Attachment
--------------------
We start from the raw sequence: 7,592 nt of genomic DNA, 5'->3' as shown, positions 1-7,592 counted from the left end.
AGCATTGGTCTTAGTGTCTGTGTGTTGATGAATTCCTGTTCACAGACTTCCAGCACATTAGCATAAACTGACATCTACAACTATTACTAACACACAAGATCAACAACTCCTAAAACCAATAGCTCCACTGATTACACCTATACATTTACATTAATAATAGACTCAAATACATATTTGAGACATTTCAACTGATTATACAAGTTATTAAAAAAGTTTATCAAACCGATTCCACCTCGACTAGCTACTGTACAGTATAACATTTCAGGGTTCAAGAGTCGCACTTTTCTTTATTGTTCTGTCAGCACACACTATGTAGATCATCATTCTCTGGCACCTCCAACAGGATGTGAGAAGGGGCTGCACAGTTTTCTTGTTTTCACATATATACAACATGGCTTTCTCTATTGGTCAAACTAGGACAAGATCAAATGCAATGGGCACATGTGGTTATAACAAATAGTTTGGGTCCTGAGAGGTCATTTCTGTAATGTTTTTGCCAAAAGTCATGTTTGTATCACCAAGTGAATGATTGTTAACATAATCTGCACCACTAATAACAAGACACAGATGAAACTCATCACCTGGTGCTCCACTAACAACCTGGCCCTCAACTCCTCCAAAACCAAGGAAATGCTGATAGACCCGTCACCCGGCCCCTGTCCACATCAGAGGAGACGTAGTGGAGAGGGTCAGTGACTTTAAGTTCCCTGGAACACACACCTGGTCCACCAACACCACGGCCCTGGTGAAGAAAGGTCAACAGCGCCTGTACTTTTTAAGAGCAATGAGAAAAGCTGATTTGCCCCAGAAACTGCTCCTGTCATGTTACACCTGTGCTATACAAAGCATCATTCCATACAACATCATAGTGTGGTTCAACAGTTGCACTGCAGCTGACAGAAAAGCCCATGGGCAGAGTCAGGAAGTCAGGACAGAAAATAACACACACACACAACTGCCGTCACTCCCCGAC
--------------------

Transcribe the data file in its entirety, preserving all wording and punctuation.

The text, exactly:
We start from the raw sequence: 7,592 nt of genomic DNA, 5'->3' as shown, positions 1-7,592 counted from the left end.
AGCATTGGTCTTAGTGTCTGTGTGTTGATGAATTCCTGTTCACAGACTTCCAGCACATTAGCATAAACTGACATCTACAACTATTACTAACACACAAGATCAACAACTCCTAAAACCAATAGCTCCACTGATTACACCTATACATTTACATTAATAATAGACTCAAATACATATTTGAGACATTTCAACTGATTATACAAGTTATTAAAAAAGTTTATCAAACCGATTCCACCTCGACTAGCTACTGTACAGTATAACATTTCAGGGTTCAAGAGTCGCACTTTTCTTTATTGTTCTGTCAGCACACACTATGTAGATCATCATTCTCTGGCACCTCCAACAGGATGTGAGAAGGGGCTGCACAGTTTTCTTGTTTTCACATATATACAACATGGCTTTCTCTATTGGTCAAACTAGGACAAGATCAAATGCAATGGGCACATGTGGTTATAACAAATAGTTTGGGTCCTGAGAGGTCATTTCTGTAATGTTTTTGCCAAAAGTCATGTTTGTATCACCAAGTGAATGATTGTTAACATAATCTGCACCACTAATAACAAGACACAGATGAAACTCATCACCTGGTGCTCCACTAACAACCTGGCCCTCAACTCCTCCAAAACCAAGGAAATGCTGATAGACCCGTCACCCGGCCCCTGTCCACATCAGAGGAGACGTAGTGGAGAGGGTCAGTGACTTTAAGTTCCCTGGAACACACACCTGGTCCACCAACACCACGGCCCTGGTGAAGAAAGGTCAACAGCGCCTGTACTTTTTAAGAGCAATGAGAAAAGCTGATTTGCCCCAGAAACTGCTCCTGTCATGTTACACCTGTGCTATACAAAGCATCATTCCATACAACATCATAGTGTGGTTCAACAGTTGCACTGCAGCTGACAGAAAAGCCCATGGGCAGAGTCAGGAAGTCAGGACAGAAAATAACACACACACACAACTGCCGTCACTCCCCGAC